Go Down

Topic: Confused about DataSheet, need help find a cure to a problem. (Read 11718 times) previous topic - next topic

raschemmel

I've seen that too so I would have to say you're both right. Mike is probably right about not doing it without the resistor and you are right that it is done sometimes with the resistor.

crullier

Thank you for all the responses. Lot of information to digest but I am getting there.
In reality as I mentioned I don't need the electromagnet actuated for a very long period of time plus I was able to find a 600 mA version which I need to mearure in my tool box last night.

I have been toying with the idea of using a 555 timer to hold the electromagnet actuated for a brief moment and then release.


Here is a question related to the transistor, I see many board members prefer to use MoFets. Why is this? What is the advantage; It seems that the work the same?

I am also noticing a theme among components, come work with current (transistors) and some work with voltages (555 timer trigger) is this correct?


Grumpy_Mike

Quote
you can easily parallel two or more bjts as long as they are identical and you put a low ohmage hi pow resistor per collector (like 1ohm 1\2W in your case)
Yes you can easily parallel them and they will easily melt.

Quote
I see many board members prefer to use MoFets. Why is this?
Because FETs can switch more current and dissipate less power (not so hot) than transistors. Above 0.5 to 1A you are better off with a FET.

@screwpilot - given this and some recent "advice" you have given, do you actually have any real experience in electronics? You certainly have no real experience in paralleling up transistors.

crullier

Quote
Because FETs can switch more current and dissipate less power (not so hot) than transistors. Above 0.5 to 1A you are better off with a FET.
Mike so maybe I should try a FET. I found this at radioshack today IRF510.




BTW, are the radioshack components "generic" or copies of the brand name ones?

PS: Two transistors in a darlington arrangement are considered to be in series correct?

Grumpy_Mike

Quote
I found this at radioshack today IRF510.
This is not a logic level FET, it requires a gate signal of 10V to turn it on fully. You need a logic level FET, one that only requires 5V to turn it on fully.

Quote
BTW, are the radioshack components "generic" or copies of the brand name ones?
They are real components, but packaged and priced to a ridiculous extent.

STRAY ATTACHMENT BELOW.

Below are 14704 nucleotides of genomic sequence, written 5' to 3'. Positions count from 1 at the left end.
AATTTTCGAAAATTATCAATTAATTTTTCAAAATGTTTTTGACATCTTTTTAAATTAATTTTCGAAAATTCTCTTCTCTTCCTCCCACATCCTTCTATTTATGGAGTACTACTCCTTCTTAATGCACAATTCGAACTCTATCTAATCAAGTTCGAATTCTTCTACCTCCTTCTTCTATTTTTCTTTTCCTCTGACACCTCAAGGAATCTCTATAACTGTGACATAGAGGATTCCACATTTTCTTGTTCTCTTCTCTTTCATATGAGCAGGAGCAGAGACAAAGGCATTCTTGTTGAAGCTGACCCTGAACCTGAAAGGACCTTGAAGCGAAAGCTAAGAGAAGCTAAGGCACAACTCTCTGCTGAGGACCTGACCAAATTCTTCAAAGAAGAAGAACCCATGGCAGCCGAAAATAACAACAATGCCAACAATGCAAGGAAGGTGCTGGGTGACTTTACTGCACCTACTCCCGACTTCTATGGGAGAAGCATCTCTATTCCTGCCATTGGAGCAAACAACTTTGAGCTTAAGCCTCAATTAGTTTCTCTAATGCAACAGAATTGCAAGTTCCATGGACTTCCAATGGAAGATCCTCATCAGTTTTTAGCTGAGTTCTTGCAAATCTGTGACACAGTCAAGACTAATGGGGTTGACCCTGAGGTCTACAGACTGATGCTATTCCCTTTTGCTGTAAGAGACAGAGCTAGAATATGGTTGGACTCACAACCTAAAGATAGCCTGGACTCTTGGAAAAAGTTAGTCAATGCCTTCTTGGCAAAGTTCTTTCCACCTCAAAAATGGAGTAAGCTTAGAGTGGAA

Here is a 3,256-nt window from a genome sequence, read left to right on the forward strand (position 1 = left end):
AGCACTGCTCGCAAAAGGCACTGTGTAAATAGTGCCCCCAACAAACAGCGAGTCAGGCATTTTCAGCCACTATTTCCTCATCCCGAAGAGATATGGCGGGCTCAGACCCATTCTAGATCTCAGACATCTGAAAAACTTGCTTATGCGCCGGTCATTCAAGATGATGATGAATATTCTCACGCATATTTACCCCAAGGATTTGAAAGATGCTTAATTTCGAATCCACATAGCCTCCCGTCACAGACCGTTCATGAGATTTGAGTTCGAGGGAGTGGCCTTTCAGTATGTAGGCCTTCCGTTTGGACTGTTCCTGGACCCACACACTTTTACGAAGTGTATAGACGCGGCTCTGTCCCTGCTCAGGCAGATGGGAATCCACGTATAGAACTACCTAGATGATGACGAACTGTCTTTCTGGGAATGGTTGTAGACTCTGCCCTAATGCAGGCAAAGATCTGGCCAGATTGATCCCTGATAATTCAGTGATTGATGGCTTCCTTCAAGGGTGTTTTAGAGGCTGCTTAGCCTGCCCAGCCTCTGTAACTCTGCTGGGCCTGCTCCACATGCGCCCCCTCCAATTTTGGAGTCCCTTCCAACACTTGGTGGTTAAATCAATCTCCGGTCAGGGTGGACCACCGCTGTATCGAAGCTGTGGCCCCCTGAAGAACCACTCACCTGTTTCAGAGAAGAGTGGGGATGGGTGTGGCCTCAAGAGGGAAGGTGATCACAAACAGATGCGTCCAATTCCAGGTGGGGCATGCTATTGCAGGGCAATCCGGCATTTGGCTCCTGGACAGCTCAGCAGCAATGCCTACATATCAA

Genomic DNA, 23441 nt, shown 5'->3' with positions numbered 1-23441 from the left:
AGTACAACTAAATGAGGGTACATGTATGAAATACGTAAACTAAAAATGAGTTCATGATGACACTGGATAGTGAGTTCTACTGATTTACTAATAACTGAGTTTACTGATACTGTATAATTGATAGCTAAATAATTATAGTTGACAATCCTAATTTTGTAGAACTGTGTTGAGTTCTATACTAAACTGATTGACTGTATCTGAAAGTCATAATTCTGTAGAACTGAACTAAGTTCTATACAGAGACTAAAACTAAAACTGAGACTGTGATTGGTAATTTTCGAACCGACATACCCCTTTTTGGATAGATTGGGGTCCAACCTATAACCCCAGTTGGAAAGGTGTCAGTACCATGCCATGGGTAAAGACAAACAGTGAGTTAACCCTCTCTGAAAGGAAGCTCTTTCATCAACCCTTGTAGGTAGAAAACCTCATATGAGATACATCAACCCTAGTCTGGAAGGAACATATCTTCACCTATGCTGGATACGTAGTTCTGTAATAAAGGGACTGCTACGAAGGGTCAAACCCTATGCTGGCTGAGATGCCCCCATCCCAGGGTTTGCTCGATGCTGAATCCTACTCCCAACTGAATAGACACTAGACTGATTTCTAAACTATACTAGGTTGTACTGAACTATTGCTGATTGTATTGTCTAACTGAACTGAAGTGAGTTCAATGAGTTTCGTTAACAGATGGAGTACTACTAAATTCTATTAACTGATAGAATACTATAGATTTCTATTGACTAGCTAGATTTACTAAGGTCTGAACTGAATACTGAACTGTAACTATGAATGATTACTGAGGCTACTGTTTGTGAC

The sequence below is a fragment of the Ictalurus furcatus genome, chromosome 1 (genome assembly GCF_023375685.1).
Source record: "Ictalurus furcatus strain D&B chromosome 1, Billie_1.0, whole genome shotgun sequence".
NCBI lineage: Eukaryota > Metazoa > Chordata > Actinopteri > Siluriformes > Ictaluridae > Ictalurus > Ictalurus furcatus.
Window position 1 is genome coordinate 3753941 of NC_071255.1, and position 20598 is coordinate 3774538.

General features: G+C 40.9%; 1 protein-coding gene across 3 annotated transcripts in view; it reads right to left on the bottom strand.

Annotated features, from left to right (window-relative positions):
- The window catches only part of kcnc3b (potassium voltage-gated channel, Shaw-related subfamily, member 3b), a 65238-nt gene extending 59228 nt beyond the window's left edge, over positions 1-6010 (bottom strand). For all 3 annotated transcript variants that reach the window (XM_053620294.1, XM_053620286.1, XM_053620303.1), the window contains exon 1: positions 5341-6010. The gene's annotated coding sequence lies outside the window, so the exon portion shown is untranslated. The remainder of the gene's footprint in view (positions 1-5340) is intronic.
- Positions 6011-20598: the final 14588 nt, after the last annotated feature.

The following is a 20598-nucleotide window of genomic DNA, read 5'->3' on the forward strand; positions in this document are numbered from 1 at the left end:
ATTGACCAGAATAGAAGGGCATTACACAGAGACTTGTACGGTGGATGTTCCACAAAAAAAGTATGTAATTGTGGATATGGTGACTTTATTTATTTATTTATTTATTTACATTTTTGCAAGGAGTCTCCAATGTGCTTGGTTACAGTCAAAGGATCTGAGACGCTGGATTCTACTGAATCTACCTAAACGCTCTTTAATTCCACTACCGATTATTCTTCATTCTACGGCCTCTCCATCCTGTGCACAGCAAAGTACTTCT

Quote
Two transistors in a darlington arrangement are considered to be in series correct?
No they are considered to be in a Darlington arrangement.

screwpilot

PS: Two transistors in a darlington arrangement are considered to be in series correct?
no they are in "cascade"


crullier

Quote
This is not a logic level FET, it requires a gate signal of 10V to turn it on fully. You need a logic level FET, one that only requires 5V to turn it on fully.
Ah, (urgh) how did I miss this. I wish the info on the package was a bit more clear. Or I should say I wish they had noted that on the package and not Vgs 2-4V.

BTW, 

Quote
They are real components, but packaged and priced to a ridiculous extent.
By this I am taking that you are saying they are way overpriced?


Grumpy_Mike

Yes way over priced, many times more than a top end distribuitor. But then you have to pay for a shop and the people in it.

TomGeorge

Hi, if that's an irf510 in the bag, take it back because the specs on the back are not for irf510, even radio shacks web site says that Vgs is +-20V, not 2 to 4V.

Tom...... :)

Everything runs on smoke, let the smoke out, it stops running....

crullier

#25
Jan 28, 2015, 06:54 pm Last Edit: Jan 28, 2015, 09:30 pm by crullier Reason: Been reading all day about mosfets and I need to correct myself.
I think part of the challenge is also my inexperience.. 


I want to add that after some research I realized that Rds(on) is what you guys are looking at when you say the the FET I bought need 10V to be on. However my statement about Vds(th) still applies, to start conducting there needs to be a 2-4V differential to "start" to turn on the mosfet.


Quote
But for instance I do not see that listed anywhere on the data sheet other then as a Test condition for "Drain-Source On-State Resistance".
I am quoting myself: You guys are also looking at Rds(on).



Now with a logic level mosfet all the above goes out the window since it turn on with either 3.3V or 5v.



crullier

Hey guys, I found a good resource that explains things very well for newbs like me,

http://blog.oscarliang.net/how-to-use-mosfet-beginner-tutorial/

the only parts I dont understand which I am hoping you guys can explain is:


Quote
Where to put the load to a MOSFET? Source or Drain?

Because load  has resistance, which is basically a resitor. For N-channel MOSFET the reason we usually put the load at the Drain side is because of the Source is usually connected to GND.

If load is connected at the source side, the Vgs will needs to be higher in order to switch the MOSFET, or there will be insufficient current flow between source and drain than expected.
If I draw a schematic of either scenario, they both seem the same to me. Vcc stops at the gate...


Grumpy_Mike

Can't read that link because it is not formatted correctly for my iPad now the forum software has changed. But the reason is that with the load in the source the voltage on the source can never be more than the voltage on the gate. It is called a source follower.

Paulcet

Maybe you can work it out for yourself:

See image, and suppose we could somehow turn on the mosfet with 12V (this is over the required level, right?) and it would have Rds of .01Ω (Disregard the part #, I'm just pulling these numbers out of the ether!)

What is the voltage from A to Gnd?
What is the voltage from B to Gnd?
What is the voltage from C to B?  (This is Vgs)

Go Up